Ginseng refers to a group of adaptogenic herbs from the plant family Araliacae. Commonly, ginseng refers to “true” ginseng (Panax ginseng C.A. Meyer), as well as a related plant called Siberian ginseng (Eleutherococcus senticosus), or Eleuthero for short.
Panax ginseng root extracts have been used in traditional Chinese medicine (TCM) for thousands of years as a tonic indicated for its beneficial effects on the central nervous system, protection from stress, anti-fatigue action, enhancement of sexual function, and acceleration of metabolism.
Siberian ginseng did not really come into the picture as a botanical remedy until the 20th century. Found in the northern regions of the former Soviet Union, the roots of Eleutherococcus senticosus were sought out as a cheaper substitute for the expensive Oriental ginsengs. Soviet researchers found Siberian ginseng to be an excellent tonic to enhance athletic performance as well as to strengthen the body during times of stress.
Several other “ginsengs” are used as adaptogenic tonics throughout the world; among them are Panaxquinquefolium (also known as American ginseng and with a rich history of use by Native Americans) and Ashwagandha (Withania somnifera), sometimes called “Indian ginseng” (although not a true ginseng, but with a long history of medicinal use by Ayurvedic healers in India). American ginseng is the most similar to “true” (Panax) ginseng and is highly prized in the Orient, where it is thought to provide a “cooler” invigoration than the native Panax ginseng (considered “warming” by traditional Chinese healers).
In general, the various ginseng supplements available in the U.S. market are claimed to increase energy levels, relieve stress, enhance athletic performance, enhance immune system function, control blood sugar, improve mental function, and promote general well-being. In most of these functions, ginseng, whether Siberian, Panax, or one of the other varieties, is often termed an “adaptogen.”
An adaptogen is defined as a therapeutic and restorative tonic generally considered to produce a “balancing” effect on the body. The properties generally attributed to adaptogens are a non-specific increase in resistance to a wide range of stressors, including physical, chemical, and biological factors, as well as a “normalizing” action irrespective of the direction of the pathological changes. In general, an adaptogen can be thought of as a substance that helps the body deal with stress.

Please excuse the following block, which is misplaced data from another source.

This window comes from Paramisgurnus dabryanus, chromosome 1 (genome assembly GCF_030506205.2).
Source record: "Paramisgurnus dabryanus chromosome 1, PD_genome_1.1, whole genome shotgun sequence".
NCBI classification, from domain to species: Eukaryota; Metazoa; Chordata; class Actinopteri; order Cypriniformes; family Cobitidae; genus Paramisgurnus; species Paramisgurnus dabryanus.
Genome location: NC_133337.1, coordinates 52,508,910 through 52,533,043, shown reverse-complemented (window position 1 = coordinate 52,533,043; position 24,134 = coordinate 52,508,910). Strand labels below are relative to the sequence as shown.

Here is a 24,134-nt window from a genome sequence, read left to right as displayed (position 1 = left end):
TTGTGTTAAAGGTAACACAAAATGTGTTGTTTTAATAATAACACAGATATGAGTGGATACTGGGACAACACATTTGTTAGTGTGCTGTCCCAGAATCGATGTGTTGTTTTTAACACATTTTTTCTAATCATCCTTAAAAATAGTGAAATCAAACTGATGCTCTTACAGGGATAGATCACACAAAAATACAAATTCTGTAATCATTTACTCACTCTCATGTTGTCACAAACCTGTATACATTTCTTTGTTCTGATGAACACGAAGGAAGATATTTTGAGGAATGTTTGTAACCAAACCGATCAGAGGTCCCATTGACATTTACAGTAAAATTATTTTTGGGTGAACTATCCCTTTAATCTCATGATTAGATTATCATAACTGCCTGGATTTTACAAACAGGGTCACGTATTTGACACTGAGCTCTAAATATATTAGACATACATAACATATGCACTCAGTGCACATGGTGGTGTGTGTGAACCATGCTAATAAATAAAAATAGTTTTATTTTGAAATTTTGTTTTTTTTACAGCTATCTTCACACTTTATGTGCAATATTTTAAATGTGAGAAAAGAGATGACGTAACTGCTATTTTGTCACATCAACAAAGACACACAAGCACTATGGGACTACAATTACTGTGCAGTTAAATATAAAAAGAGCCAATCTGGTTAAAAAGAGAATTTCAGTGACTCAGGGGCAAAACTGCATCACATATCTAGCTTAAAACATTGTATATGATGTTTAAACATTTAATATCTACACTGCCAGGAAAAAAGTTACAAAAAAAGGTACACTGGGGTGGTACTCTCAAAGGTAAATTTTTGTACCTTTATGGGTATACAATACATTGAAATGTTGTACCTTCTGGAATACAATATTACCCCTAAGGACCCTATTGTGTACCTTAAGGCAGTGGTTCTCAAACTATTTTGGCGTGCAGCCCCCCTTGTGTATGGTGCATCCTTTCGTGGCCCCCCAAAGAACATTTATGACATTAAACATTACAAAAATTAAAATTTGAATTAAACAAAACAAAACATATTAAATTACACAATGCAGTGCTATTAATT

Some studies of ginseng extracts have shown benefits in increasing energy levels in fatigued subjects, while the majority of studies on ginseng as an athletic performance aid have shown no effect. The differences between study results may have been due, in part, to the fact that many commercially available ginseng supplements actually contain little or no ginseng at all — and many researchers often take it for granted that a given product selected off the shelf for study will actually contain what it claims. That’s not always a good assumption.
The clearest indication that a supplement contains something other than real ginseng is the price — ginseng root is a very expensive ingredient and “bargain” ginseng products may either not contain real or enough ginseng, or the active saponin compounds that are thought to deliver ginseng’s anti-fatigue and adaptogenic effects.
Siberian ginseng (Eleuthero), is not truly ginseng (it’s a shrub rather than a root) but it’s a close enough cousin to deliver some of the same energetic benefits. Eleuthero is also known as Ciwujia in popular sports products. The Siberian form of ginseng is generally a less expensive alternative to “true” Asian or Panax ginseng, though it may have more of a stimulatory effect rather than an adaptogenic effect (not necessarily a bad thing if you just need a boost). Often promoted as an athletic performance enhancer, eleuthero may also possess mild to moderate benefits in promoting recovery following intense exercise — perhaps due in part to an enhanced delivery of oxygen to recovering muscles.
Ashwagandha is an herb from India that is sometimes called “Indian ginseng” — not because it is part of the ginseng family, but to suggest similar energy-promoting and anti-stress benefits that are attributed to the more well-known Asian and Siberian ginsengs. Although there has been very little human research done on ashwagandha, herbalists and natural medicine practitioners often recommend the herb to combat stress and fatigue — and it does appear to be particularly suited to relaxation uses following stressful events.
source: Competitor By Shawn Talbott, PhD